I jumped when the gruff voice spoke, and a wine bottle smacked down on the table in front of me. I unclasped my hands on instinct, ready for confrontation, before I recognized the voice. And the bottle—Gustav’s secret coffee brew. He knew I didn’t drink. Maybe that was why I always sat at the back table of The Ravenous Dog—so’s not to feel so out of place. And because it wasn’t as rowdy back here.
I didn’t used to be this jumpy.
I reached up and gripped the warm, slightly dusty neck of the bottle, the sounds of half-drunk men reeling toward the front door drifting into my head. I tuned them out. “Got eyes and ears everywhere, don’t you, Gustav?” I said, raising my eyebrows before tipping up the bottle and letting the bitter drink burn down my throat. As soon as I’d swallowed, I set the bottle back on the scuffed table with a heavy thump. “You weren’t even at the Game today.”
The Siobhan Game was the city of Siobhan’s annual tradition. It was, in the people’s words, “entertainment.” It was, in my words, “a brutal killing scheme to wipe out a few while keeping the rest sated through bloodshed,” because apparently that’s what came about when magic awoke under the city. Better to try and keep the violence contained, sweep it off the streets. But with the Underground and the city’s murder rate slowly and steadily climbing higher, I doubted it was helping.
Especially when the city’s few magic-imbued persons joined in.
Especially when the prize of winning the Game this time around was rule of one of the small sectors of Siobhan. But the only people who won the Game were ruthless and had hands in too many pies to count. They didn’t make benevolent leaders. Which was probably why they wanted to lead.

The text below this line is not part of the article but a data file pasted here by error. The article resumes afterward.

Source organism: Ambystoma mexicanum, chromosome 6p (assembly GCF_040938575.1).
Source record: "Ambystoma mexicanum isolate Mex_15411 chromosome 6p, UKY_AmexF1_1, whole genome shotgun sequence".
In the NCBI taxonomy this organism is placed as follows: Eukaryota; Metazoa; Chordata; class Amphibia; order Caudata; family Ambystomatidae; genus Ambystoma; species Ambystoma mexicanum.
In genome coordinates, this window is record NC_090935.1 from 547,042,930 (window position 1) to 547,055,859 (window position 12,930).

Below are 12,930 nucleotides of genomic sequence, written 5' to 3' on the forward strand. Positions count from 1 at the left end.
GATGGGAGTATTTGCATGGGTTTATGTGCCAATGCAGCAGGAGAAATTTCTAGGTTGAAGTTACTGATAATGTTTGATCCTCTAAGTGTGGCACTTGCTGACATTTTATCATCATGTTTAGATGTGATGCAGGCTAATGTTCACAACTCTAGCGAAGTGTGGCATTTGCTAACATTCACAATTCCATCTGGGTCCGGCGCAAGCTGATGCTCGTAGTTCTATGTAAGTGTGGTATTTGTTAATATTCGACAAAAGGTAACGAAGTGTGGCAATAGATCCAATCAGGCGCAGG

But the prize was just a sideshow—the real prize if you won the Game was your life.
Those who lost never came back.
I gripped the neck of my bottle tighter and it was warm against my palm. Every night, I found myself wishing I’d been one of the few who’d been imbued with magic the night it had awoken under the city, like a strange creature once thought dead but that was in reality very much alive. Maybe then I’d have a chance against the scum that thrived in Siobhan.
But alas, magic was a picky creature. And most of those it chose went insane, anyway—magicians were not a very reliable type. After the magic had awoken under the town and imbued a select few, those left behind were tossed into the dog-eat-dog society of fight-for-your-life. Now and then the magic would flare up again and imbue another, but not often. The social ladder of us normals was a hard one to climb.
The floor creaked beneath me as I shifted my weight on my chair. What I wanted to know was who I could trust, and who I couldn’t.
That was a lot harder when you were living straight in the very city where you were most likely to get a knife stuck between your ribs. Or the ribs of someone you loved.
“News like the Game scores travels faster than the players do,” Gustav replied, seating himself on the rickety chair in front of me. Gustav, the owner of The Ravenous Dog, was a sinewy older man who was known for being able to break up an alcohol-induced brawl even when the fighters were twice his size. And for his perpetual knowledge of everything that the sun had the good grace to shine on. “And I heard you’re currently the second best player in the Siobhan Game.”
I gave a humorless laugh, tilting the bottle so that the black liquid dashed up against the sides. “Is that a place I want to be?” I fixed Gustav with a surly gaze.
It wasn’t as if I could have kept myself from being chosen—every man above the age of nineteen was fair play for being drawn to compete in the annual Siobhan Game. I’d hoped it wouldn’t be me this year, and yet...
Luck was for the rich.
“At least you’re not dead,” Gustav said—the city’s motto.
Could be worse. At least you’re not dead.
“There’s worse things than dead,” I muttered, rubbing the pad of my thumb against the outside of the bottle. It felt dirty. If the dishtowel tossed over Gustav’s shoulder was any testament to the cleanliness standards of The Ravenous Dog, it probably was.
But if the rowdy group of men stumbling out of the pub and into the night—followed by cheers and a chucked bottle from those who remained behind—were any indication, it probably didn’t matter.